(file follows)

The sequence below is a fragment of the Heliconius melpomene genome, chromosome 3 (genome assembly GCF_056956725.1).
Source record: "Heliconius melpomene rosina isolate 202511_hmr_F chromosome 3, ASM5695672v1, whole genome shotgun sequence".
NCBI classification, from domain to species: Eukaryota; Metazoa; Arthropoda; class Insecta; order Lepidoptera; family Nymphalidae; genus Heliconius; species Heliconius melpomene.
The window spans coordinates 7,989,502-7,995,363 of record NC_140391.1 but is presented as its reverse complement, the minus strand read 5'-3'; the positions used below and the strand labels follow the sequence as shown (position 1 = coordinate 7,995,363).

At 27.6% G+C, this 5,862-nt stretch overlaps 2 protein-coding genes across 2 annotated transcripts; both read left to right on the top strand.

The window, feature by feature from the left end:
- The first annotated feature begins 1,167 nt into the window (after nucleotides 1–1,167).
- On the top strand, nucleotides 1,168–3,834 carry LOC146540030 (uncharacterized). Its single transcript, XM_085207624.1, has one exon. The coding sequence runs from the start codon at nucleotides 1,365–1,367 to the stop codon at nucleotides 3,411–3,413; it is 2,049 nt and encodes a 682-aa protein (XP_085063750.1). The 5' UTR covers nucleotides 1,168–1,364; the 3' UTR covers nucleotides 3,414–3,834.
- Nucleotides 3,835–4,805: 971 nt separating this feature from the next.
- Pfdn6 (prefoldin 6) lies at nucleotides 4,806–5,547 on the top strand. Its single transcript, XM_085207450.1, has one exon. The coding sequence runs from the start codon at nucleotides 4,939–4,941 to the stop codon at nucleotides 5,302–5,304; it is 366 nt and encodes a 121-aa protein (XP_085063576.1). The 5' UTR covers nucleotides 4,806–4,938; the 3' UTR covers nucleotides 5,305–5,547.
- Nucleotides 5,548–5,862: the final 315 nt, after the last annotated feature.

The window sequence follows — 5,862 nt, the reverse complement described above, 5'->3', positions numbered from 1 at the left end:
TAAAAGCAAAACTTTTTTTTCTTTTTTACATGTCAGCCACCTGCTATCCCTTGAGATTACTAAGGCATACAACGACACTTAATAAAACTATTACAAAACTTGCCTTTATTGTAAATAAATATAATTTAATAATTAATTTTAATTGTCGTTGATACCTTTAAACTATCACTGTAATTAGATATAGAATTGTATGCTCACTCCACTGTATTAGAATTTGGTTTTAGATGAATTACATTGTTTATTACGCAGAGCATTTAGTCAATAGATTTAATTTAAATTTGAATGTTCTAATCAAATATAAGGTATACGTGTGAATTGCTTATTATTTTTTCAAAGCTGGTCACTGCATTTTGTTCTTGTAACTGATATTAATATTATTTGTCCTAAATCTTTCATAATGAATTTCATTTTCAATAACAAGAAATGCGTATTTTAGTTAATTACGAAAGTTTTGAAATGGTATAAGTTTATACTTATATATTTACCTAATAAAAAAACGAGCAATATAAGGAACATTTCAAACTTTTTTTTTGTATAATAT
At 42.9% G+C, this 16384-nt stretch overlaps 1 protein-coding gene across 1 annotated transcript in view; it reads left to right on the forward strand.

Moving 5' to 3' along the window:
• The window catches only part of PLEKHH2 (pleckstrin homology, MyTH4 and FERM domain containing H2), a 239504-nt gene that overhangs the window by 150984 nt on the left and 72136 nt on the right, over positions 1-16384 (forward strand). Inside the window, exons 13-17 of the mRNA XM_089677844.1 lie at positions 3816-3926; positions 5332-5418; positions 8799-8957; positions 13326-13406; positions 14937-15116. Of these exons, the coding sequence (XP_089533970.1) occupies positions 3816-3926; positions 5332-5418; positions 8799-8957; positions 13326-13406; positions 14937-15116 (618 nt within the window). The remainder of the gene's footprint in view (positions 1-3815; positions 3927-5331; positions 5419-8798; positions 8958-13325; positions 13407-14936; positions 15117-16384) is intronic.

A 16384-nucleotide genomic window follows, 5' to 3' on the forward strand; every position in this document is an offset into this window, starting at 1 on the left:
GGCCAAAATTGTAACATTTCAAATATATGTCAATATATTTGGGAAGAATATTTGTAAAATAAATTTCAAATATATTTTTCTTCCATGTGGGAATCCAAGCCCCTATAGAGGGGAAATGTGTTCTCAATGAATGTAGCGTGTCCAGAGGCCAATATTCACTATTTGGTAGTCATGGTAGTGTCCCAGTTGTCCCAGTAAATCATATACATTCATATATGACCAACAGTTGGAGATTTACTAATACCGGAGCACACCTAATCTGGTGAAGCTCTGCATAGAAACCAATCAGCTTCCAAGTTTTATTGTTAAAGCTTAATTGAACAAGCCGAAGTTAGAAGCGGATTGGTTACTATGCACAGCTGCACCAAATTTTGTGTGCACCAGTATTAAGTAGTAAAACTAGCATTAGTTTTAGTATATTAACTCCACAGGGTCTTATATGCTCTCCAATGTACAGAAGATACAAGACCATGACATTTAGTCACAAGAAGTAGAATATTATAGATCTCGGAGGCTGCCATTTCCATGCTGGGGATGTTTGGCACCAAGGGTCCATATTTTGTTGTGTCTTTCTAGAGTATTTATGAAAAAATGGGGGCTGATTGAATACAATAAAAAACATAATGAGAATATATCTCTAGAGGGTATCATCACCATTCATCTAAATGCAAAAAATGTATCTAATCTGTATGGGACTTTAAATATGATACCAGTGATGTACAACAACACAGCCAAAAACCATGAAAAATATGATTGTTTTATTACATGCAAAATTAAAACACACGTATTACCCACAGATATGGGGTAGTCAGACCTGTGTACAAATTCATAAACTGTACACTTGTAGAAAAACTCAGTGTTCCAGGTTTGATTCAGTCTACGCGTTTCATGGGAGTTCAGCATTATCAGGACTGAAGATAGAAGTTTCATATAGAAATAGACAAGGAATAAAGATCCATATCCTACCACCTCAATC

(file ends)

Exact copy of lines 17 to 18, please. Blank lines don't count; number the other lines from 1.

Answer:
A 16384-nucleotide genomic window follows, 5' to 3' on the forward strand; every position in this document is an offset into this window, starting at 1 on the left:
GGCCAAAATTGTAACATTTCAAATATATGTCAATATATTTGGGAAGAATATTTGTAAAATAAATTTCAAATATATTTTTCTTCCATGTGGGAATCCAAGCCCCTATAGAGGGGAAATGTGTTCTCAATGAATGTAGCGTGTCCAGAGGCCAATATTCACTATTTGGTAGTCATGGTAGTGTCCCAGTTGTCCCAGTAAATCATATACATTCATATATGACCAACAGTTGGAGATTTACTAATACCGGAGCACACCTAATCTGGTGAAGCTCTGCATAGAAACCAATCAGCTTCCAAGTTTTATTGTTAAAGCTTAATTGAACAAGCCGAAGTTAGAAGCGGATTGGTTACTATGCACAGCTGCACCAAATTTTGTGTGCACCAGTATTAAGTAGTAAAACTAGCATTAGTTTTAGTATATTAACTCCACAGGGTCTTATATGCTCTCCAATGTACAGAAGATACAAGACCATGACATTTAGTCACAAGAAGTAGAATATTATAGATCTCGGAGGCTGCCATTTCCATGCTGGGGATGTTTGGCACCAAGGGTCCATATTTTGTTGTGTCTTTCTAGAGTATTTATGAAAAAATGGGGGCTGATTGAATACAATAAAAAACATAATGAGAATATATCTCTAGAGGGTATCATCACCATTCATCTAAATGCAAAAAATGTATCTAATCTGTATGGGACTTTAAATATGATACCAGTGATGTACAACAACACAGCCAAAAACCATGAAAAATATGATTGTTTTATTACATGCAAAATTAAAACACACGTATTACCCACAGATATGGGGTAGTCAGACCTGTGTACAAATTCATAAACTGTACACTTGTAGAAAAACTCAGTGTTCCAGGTTTGATTCAGTCTACGCGTTTCATGGGAGTTCAGCATTATCAGGACTGAAGATAGAAGTTTCATATAGAAATAGACAAGGAATAAAGATCCATATCCTACCACCTCAATC